This year’s COP was the longest on record, over-running by almost two days. It was also widely seen as one of the most fractious and ultimately disappointing in terms of the progress it made. A ‘High Ambition Coalition’ of the European Union, the UK, many smaller nations and business called for stronger action but were opposed by a group of high emitting countries.10
In the end, the nations did agree to bring improved emissions reduction plans to COP26 in 2020 after up to 80 countries announced their intentions to do so. (The COP26 host, the UK, is one of a growing number of countries to have set out an ambition to achieve net zero GHG emissions by 2050).
But there was disagreement on the robustness of rules for setting up an international carbon market (Article 6), with some countries objecting to moves to avoid the double counting of emissions to disallow carbon credits from the previous Kyoto Protocol system.
In the end, rather than agree a weakened system, the issue was delayed until next year’s talks. While this was seen as disappointing by those with higher ambitions, it is significant that delegates preferred to delay rather than sign off on a weakened deal. Pressure will grow over the next year for all nations to sign up to a more ambitious international carbon trading system that only uses new carbon credits.
There was also an impasse on how to compensate countries already suffering from the impacts of climate change (the issue known as “loss and damage”). Some developed countries are keen not to be held responsible for climate-related damages, which could reach around US$150 billion a year by 2025.11
The outcome of COP25 therefore pushed a number of important decisions into the following year and increases the pressure on the UK to come up with results at next year’s meeting.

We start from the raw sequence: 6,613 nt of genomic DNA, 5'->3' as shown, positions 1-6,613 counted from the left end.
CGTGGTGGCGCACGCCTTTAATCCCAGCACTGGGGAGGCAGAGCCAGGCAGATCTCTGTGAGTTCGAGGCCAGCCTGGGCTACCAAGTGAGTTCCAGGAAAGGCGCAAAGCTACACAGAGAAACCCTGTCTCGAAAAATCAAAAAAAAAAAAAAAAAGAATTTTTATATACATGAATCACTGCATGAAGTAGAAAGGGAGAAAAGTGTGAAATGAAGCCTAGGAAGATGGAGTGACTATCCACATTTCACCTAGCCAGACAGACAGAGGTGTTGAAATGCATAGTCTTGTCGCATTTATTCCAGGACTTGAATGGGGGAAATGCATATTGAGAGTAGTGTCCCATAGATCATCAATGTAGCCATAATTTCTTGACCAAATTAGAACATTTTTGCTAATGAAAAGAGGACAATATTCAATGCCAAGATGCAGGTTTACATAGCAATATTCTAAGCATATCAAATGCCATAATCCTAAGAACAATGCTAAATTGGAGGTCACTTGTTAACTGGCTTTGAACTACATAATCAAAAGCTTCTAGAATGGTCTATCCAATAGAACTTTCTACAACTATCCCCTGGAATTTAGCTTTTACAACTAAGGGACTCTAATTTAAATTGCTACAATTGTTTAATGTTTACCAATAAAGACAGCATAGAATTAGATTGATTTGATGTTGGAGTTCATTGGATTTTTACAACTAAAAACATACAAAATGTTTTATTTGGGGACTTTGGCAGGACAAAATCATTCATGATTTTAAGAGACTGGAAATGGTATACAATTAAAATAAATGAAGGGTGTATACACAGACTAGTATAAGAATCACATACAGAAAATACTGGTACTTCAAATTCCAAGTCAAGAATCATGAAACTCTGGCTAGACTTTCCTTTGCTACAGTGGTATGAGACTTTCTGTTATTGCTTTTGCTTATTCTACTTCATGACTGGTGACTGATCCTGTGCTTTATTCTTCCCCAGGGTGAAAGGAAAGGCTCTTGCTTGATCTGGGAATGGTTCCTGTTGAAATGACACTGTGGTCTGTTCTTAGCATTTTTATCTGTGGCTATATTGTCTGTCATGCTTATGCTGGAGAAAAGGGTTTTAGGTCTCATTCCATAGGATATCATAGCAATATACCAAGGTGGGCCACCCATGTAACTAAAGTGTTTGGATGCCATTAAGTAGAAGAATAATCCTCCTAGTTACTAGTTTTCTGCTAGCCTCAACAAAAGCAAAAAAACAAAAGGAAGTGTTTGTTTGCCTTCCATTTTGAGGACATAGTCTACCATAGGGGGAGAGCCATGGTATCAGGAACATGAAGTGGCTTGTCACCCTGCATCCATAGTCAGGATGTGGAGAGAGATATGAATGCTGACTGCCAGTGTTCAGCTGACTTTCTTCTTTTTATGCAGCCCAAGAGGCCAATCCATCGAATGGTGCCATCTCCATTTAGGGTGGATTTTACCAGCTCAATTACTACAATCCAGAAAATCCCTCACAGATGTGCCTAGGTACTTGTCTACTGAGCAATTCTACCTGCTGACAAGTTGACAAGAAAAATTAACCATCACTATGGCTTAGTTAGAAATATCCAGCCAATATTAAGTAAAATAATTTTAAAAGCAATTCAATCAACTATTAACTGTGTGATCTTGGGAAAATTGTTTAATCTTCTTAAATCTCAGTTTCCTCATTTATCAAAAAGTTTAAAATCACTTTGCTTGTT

As ever, there were many announcements around the conference, which suggest that businesses and investors recognize the urgency of the situation and the need to act, and that they are becoming disillusioned and frustrated by the policy gridlock.
Aligning 195 countries around a global plan to address climate change will always be a monumental challenge. Geopolitical realities mean that the UN climate process will likely remain a fragmented stop-start affair with disappointment and frustration among the moments of hope and celebration.
Three things have been made clear at COP25.
Firstly, the global climate process and the Paris Agreement are still alive despite the setbacks and predictions of its demise.
Secondly, there is a growing disconnect between what is required to address climate change and what many governments are offering to do. Widespread public feeling that governments must do more is not yet being fully reflected in policy. As the impacts of climate change become ever more apparent and alarming, governments that are currently seen as lagging may be forced to implement more stringent policies more rapidly in future.
Thirdly, climate policies are starting to diverge with a clear direction being set in certain parts of the world. Countries that have committed, or intend, to reduce their carbon emissions to net zero by 2050 now account for some two-fifths of global gross domestic product (GDP). This trend of decarbonization is likely unstoppable.
Find out more in our recent COP25 webinar debriefing.
3 If current trends persist, global temperatures can be expected to rise by between 3.2 and 3.9 degrees Celsius this century, which is expected to bring wide-ranging and destructive climate impacts. Source: UN Environment Programme, Emissions Gap Report 2019
11 UNEP, The Adaptation Gap Report - a Preliminary Assessment(PDF 4.8 MB)
12 European Commission, 'The European Green Deal'(PDF 557 KB)